Diginomica’s Reed chimed in and added, “The biggest potential change is in SAP’s ‘XM revolution’ vision and outlook. After the Qualtrics acquisition, we heard an awful lot about ‘Xs and Os,’ and how experience management would revolutionize transactional systems. At this year’s SAPPHIRE NOW, that talk was already toned down dramatically. I agree with SAP backing off such extravagant talk, especially given that the SAP product line and Qualtrics were hardly deeply integrated when the XM hype was at its highest. However, I would personally be disappointed if SAP backed off from embedding Qualtrics in its product line.

“In my view,” he continued, “the notion of experience management was most interesting in areas like Internet of Things (IoT) and supply chain, with machines communicating feedback in actionable ways. It all depends on how deep SAP was planning to go. Backing off from survey management is no big deal. Backing off from sensory and sentiment feedback is a big deal. If I were SAP, I’d back off the experience management talk, but quietly go about the business of trying to make good on some of those goals. After all, transactional ERP systems are almost at commodity status. It’s what you do with that data that primarily dictates the value of those investments.”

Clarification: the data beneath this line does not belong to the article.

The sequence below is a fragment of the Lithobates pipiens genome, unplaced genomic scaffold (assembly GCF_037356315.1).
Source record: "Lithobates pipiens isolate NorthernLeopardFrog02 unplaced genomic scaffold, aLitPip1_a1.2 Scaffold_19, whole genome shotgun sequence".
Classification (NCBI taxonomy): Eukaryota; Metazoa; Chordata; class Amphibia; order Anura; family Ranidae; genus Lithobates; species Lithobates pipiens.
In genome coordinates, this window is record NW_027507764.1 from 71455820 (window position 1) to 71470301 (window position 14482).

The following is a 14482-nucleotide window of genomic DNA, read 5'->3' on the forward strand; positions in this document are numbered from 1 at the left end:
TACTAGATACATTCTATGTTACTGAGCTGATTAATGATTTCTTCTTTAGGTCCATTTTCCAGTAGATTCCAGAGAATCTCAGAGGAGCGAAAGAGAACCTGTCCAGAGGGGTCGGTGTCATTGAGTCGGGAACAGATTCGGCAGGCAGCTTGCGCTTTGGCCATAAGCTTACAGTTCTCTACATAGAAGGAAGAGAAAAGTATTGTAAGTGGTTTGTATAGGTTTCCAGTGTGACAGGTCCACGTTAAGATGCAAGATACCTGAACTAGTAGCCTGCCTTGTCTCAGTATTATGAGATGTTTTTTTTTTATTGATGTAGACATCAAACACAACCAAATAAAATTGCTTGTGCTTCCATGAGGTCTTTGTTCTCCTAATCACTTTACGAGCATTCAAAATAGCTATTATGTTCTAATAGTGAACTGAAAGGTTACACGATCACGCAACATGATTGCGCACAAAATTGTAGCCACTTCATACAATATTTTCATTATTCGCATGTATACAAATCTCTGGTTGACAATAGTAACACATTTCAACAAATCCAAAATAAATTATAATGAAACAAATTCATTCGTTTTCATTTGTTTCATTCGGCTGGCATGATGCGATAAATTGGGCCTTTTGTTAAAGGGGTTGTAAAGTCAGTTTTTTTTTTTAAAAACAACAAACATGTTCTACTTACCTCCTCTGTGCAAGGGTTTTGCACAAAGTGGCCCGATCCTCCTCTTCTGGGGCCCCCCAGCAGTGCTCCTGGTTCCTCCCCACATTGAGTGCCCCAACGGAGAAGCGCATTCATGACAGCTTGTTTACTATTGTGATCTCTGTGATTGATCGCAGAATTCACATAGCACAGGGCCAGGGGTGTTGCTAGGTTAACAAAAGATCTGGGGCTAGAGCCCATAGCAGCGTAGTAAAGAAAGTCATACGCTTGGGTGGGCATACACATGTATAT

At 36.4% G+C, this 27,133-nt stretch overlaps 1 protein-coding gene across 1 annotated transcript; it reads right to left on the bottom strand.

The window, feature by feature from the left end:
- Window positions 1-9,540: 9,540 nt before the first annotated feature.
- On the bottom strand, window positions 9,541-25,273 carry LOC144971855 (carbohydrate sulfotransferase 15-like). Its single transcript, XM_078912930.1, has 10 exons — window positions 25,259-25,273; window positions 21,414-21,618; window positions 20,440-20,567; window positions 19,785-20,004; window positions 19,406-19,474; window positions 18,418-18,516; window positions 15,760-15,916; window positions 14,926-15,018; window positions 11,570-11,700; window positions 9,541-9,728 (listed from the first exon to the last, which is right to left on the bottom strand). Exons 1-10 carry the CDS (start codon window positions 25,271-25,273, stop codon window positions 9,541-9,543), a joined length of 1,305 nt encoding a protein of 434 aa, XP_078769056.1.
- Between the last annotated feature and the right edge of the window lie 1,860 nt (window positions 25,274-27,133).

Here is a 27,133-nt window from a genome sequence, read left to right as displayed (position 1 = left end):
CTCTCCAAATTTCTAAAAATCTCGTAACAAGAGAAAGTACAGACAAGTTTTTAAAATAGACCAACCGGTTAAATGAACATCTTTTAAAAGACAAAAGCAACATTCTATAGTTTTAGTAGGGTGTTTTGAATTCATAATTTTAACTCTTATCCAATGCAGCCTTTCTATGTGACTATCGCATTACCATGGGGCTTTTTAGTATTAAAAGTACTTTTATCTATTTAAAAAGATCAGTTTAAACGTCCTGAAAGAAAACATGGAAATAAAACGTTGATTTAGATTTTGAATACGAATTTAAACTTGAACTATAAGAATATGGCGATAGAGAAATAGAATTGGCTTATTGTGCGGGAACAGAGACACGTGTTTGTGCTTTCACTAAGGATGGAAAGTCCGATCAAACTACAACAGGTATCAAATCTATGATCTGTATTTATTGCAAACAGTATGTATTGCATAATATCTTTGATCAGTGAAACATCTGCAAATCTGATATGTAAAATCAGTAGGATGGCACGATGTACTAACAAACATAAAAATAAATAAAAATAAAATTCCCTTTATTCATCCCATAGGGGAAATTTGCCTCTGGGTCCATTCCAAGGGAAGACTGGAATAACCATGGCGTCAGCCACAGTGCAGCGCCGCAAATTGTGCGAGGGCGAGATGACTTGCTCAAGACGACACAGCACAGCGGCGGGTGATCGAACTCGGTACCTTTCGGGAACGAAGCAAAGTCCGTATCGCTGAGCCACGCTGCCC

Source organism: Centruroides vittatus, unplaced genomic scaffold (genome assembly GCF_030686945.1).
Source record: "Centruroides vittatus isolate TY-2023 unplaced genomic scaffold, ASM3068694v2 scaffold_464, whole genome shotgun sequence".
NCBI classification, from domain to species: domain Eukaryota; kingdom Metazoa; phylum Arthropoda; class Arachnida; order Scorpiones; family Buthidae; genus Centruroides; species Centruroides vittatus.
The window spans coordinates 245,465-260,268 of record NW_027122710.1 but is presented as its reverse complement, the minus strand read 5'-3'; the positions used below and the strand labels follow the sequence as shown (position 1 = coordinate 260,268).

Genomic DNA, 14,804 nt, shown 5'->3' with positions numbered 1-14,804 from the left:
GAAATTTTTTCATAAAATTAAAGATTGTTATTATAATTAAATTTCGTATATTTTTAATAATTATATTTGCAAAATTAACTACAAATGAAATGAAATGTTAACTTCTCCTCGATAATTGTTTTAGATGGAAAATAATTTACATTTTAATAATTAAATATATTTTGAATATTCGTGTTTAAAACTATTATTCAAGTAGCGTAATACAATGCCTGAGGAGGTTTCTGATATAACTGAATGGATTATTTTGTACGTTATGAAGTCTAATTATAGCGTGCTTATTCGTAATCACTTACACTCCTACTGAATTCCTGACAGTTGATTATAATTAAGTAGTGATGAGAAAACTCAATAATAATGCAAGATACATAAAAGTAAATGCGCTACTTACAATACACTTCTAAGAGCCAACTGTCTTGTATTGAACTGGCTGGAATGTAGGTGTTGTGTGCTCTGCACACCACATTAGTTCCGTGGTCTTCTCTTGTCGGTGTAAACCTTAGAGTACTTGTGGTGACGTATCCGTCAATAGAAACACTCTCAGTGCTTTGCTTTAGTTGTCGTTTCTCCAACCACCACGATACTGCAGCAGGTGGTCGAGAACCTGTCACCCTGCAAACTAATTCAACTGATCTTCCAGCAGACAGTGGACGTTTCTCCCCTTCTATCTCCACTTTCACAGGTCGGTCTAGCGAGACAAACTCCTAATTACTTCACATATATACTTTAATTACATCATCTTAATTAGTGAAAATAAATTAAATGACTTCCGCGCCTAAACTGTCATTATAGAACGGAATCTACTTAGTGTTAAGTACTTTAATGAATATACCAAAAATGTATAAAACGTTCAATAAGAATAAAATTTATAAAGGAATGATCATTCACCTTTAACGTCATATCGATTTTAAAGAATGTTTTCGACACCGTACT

To date, SAP has invested heavily in integrating Qualtrics within SAP SuccessFactors. “It makes the most sense there,” SAP observer Greenbaum said. “But there are other areas in which measuring experience is important, particularly the business network space.” Others agreed that this could be an opportunity for SAP to shift its focus from selling Qualtrics to integrating Qualtrics. “SAP now can prove that it is serious about the integration road map,” Adessa Group’s Ringling said. “It will keep SAP on its toes.”

What’s Next as SAP Gets Ready to Take Qualtrics Public?

As we stated earlier, this entire discussion is speculative—it’s still too early to really know what will happen, how it will happen, and what will be the result of it all. What we know for sure is that there hasn’t been a shortage of exciting news coming out of SAP this year, and we’re just barely halfway through it.

“There are always questions over material change of control and this is no different,” said Diginomica’s Howlett. “The fact that SAP is maintaining a commitment to R&D is welcome, but at the end of the day this is a partial spinoff with all the caveats that apply.”

Sommer cautioned to keep curious about the broader picture. “Very few people have given much attention to the kinds of discussions happening in the boardroom that would lead to a decision like this,” he said. “It’s important to put it into that context first before simply focusing on the downstream effect.”

Regardless of the questions that come up, this is an interesting announcement coming out of SAP, and one that ASUG will continue to monitor as more facts become available.

ASUG members can join us for discussions like this with ASUG leadership at one of our virtual ASUG Executive Exchange events to learn and network with other executives looking to get more value from their SAP systems.